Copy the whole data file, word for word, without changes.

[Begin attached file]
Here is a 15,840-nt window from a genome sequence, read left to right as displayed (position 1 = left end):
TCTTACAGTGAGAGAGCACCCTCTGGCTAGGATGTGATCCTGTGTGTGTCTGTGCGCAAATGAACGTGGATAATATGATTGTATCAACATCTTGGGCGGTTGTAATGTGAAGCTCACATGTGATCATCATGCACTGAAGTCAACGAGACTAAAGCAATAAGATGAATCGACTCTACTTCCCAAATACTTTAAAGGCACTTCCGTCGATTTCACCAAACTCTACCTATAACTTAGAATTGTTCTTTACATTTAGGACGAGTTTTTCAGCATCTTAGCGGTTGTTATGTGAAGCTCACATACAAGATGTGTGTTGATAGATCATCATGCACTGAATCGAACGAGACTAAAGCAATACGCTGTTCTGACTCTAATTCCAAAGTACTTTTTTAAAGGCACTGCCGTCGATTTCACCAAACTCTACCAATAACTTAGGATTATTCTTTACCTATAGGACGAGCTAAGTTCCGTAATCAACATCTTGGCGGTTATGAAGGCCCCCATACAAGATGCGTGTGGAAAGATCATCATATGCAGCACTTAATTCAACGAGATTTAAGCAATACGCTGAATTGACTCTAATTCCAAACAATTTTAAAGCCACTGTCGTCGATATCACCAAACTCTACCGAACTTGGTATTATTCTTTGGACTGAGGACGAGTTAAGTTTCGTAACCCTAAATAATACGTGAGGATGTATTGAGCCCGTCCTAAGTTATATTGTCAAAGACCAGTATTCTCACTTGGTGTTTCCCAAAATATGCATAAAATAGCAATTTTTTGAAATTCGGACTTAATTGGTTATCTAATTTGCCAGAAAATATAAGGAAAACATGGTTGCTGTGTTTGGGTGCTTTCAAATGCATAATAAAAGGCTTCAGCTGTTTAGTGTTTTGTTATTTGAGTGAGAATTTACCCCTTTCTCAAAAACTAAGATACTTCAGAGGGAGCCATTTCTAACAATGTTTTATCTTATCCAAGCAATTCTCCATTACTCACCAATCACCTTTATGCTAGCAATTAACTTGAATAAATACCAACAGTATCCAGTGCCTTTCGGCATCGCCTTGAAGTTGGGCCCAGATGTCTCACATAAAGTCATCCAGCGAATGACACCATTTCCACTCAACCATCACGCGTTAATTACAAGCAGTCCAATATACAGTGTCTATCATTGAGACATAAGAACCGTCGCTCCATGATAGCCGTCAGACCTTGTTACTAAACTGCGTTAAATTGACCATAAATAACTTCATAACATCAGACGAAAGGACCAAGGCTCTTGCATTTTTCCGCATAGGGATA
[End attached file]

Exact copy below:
Here is a 15,840-nt window from a genome sequence, read left to right as displayed (position 1 = left end):
TCTTACAGTGAGAGAGCACCCTCTGGCTAGGATGTGATCCTGTGTGTGTCTGTGCGCAAATGAACGTGGATAATATGATTGTATCAACATCTTGGGCGGTTGTAATGTGAAGCTCACATGTGATCATCATGCACTGAAGTCAACGAGACTAAAGCAATAAGATGAATCGACTCTACTTCCCAAATACTTTAAAGGCACTTCCGTCGATTTCACCAAACTCTACCTATAACTTAGAATTGTTCTTTACATTTAGGACGAGTTTTTCAGCATCTTAGCGGTTGTTATGTGAAGCTCACATACAAGATGTGTGTTGATAGATCATCATGCACTGAATCGAACGAGACTAAAGCAATACGCTGTTCTGACTCTAATTCCAAAGTACTTTTTTAAAGGCACTGCCGTCGATTTCACCAAACTCTACCAATAACTTAGGATTATTCTTTACCTATAGGACGAGCTAAGTTCCGTAATCAACATCTTGGCGGTTATGAAGGCCCCCATACAAGATGCGTGTGGAAAGATCATCATATGCAGCACTTAATTCAACGAGATTTAAGCAATACGCTGAATTGACTCTAATTCCAAACAATTTTAAAGCCACTGTCGTCGATATCACCAAACTCTACCGAACTTGGTATTATTCTTTGGACTGAGGACGAGTTAAGTTTCGTAACCCTAAATAATACGTGAGGATGTATTGAGCCCGTCCTAAGTTATATTGTCAAAGACCAGTATTCTCACTTGGTGTTTCCCAAAATATGCATAAAATAGCAATTTTTTGAAATTCGGACTTAATTGGTTATCTAATTTGCCAGAAAATATAAGGAAAACATGGTTGCTGTGTTTGGGTGCTTTCAAATGCATAATAAAAGGCTTCAGCTGTTTAGTGTTTTGTTATTTGAGTGAGAATTTACCCCTTTCTCAAAAACTAAGATACTTCAGAGGGAGCCATTTCTAACAATGTTTTATCTTATCCAAGCAATTCTCCATTACTCACCAATCACCTTTATGCTAGCAATTAACTTGAATAAATACCAACAGTATCCAGTGCCTTTCGGCATCGCCTTGAAGTTGGGCCCAGATGTCTCACATAAAGTCATCCAGCGAATGACACCATTTCCACTCAACCATCACGCGTTAATTACAAGCAGTCCAATATACAGTGTCTATCATTGAGACATAAGAACCGTCGCTCCATGATAGCCGTCAGACCTTGTTACTAAACTGCGTTAAATTGACCATAAATAACTTCATAACATCAGACGAAAGGACCAAGGCTCTTGCATTTTTCCGCATAGGGATA